The image stabilization is second to none and I was able to take good quality photographs that any photography book or course will tell you isn’t possible at the sort of shutter speeds I was using — a 30th sec or longer. You are more concerned with movement of the subject rather than camera shake. This lens throws away the rule books.

I was so impressed I pre-ordered one on the spot before they even had an availability date.

Another piece of the photographic puzzle had been put into place for me.

During this past year something else happened, I started going out to shoot personal pictures purely for my own pleasure — something I hadn’t done for quite some time. I even started experimenting with black-and-white and long-exposures. The enjoyment I was having might never have happened lugging a DSLR and lenses around.

There was still one very important piece of the jigsaw missing for me: the absence of a professional grade flash for use on the hot shoe. I’m not a fan of on-camera flash, believing that should be used for court defendants, disgraced politicians, late night car crashes and general press scrums. I was mainly using available light or Elinchrom Ranger studio lights or perhaps the small Nissin I40, which whilst very compact lacks the power and fast recycling of a pro flashgun with an external battery pack such as a Quantum Turbo.

This meant the Nikon DSLRs were still needed if I thought I would need flash on a news job. Then Fujifilm started shipping the EF-X500 flashgun which had been announced months before. It had been delayed by months but they obviously wanted to get it perfect as a premium product.

I’m pleased to say the wait was worthwhile and it works straight out of the box, performing flawlessly. I managed to mislay the manual in the box but that was no hindrance to having it working without drama, including high-speed sync to 8000th of a second without special triggers or setup. This was the first time I’ve ever used high-speed sync, and it’s just perfect for fill flash with those fast prime lenses used at wide apertures.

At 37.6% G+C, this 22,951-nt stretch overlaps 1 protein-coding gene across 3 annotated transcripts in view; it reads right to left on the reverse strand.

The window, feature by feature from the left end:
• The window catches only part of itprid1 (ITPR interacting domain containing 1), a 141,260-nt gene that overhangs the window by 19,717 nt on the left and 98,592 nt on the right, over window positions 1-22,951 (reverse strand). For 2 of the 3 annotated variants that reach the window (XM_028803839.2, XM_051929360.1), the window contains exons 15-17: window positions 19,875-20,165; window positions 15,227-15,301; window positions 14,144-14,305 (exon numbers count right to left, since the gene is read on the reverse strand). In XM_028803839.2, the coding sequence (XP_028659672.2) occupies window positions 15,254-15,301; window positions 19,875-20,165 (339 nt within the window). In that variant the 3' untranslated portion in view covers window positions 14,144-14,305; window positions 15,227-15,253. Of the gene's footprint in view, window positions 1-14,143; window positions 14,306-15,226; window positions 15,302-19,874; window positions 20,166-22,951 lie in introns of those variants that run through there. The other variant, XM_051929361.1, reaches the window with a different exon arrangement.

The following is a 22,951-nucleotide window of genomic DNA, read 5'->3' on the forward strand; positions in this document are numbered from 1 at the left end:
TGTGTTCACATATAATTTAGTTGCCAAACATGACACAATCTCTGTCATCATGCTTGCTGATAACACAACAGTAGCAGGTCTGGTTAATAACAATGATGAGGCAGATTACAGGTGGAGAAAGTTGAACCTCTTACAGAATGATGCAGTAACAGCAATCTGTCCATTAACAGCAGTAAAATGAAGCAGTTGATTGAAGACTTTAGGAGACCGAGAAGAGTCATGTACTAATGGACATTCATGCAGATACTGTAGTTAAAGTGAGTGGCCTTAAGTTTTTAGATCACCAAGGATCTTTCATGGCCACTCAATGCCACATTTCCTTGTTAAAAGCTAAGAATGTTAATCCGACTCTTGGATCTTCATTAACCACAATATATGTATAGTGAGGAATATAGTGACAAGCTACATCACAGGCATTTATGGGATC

The future is looking very bright for the Fujifilm system, especially with the company’s frequent firmware upgrades under their Kaizen philosophy, which literally means “change good”. When new firmware is released, it’s like getting a new updated camera model. It seems that for some manufactures, when they develop new firmware, they just release a new camera with an “S” in the name or a different model number. I love opening those new boxes with the fancy packing reminiscent of Apple products, but getting a “new” camera through a 5-minute upgrade performed at home is much better still.

Development of the Fujifilm cameras, and indeed all mirrorless systems, will continue at an increasing pace. The cameras have improved in design rapidly for such a young technology compared with traditional DSLRs. If you take the lens off a 1960 Nikon F and a brand new D5 and peer inside, there’s a lot that hasn’t changed. There’s better engineering and exotic metals, but there’s still that great big mirror flapping noisily up and down.

The camera chips and imaging processors will improve with vastly improved focusing and ISO range. I don’t believe we need more mega pixels in the X series especially with the 51MP “medium format” GFX 50S due for delivery in early 2017. Global electronic shutters are in development, which will do away with “rolling shutter” effects, especially with moving subjects. Flash sync should be available at any shutter speed with even low power flash. 32000s wide open in bright sunshine with full lighting control, anybody? This is why the GFX lenses have no leaf shutters — they are about to become obsolete.

A wish list for the future? I’m reliably informed there are advanced plans for a “pro” backup service for fast repairs and loan equipment for professional users. They already have a range of professional dealers who are not only knowledgeable but enthusiastic about the X system.

A fast telephoto such as a 200mm f/2 or a 300mm f/2.8 would be very useful, especially with the new sensors in the future. Another necessity is the ability to send pics direct to an FTP server via Wi-Fi for both the newspaper wire services and the corporate event and conference photography, which I’m involved in.

The arrival of the EF-X500 flash was the final piece in the puzzle that enabled me to rely on my Fuji system for all my editorial needs. A remarkable journey in a relatively short period of time, considering I’ve been shooting digital professionally for 18 years now.

Rebogged: Steve Burton

Contributed by: Martin J. Allred

 

About chowjudge

Martin Allred is a professional photographer and frequent traveler. His assignments cover most of the U.S. and Canada. Martin is a native of New Orleans and currently resides in the Sarasota/Tampa Bay area of Florida.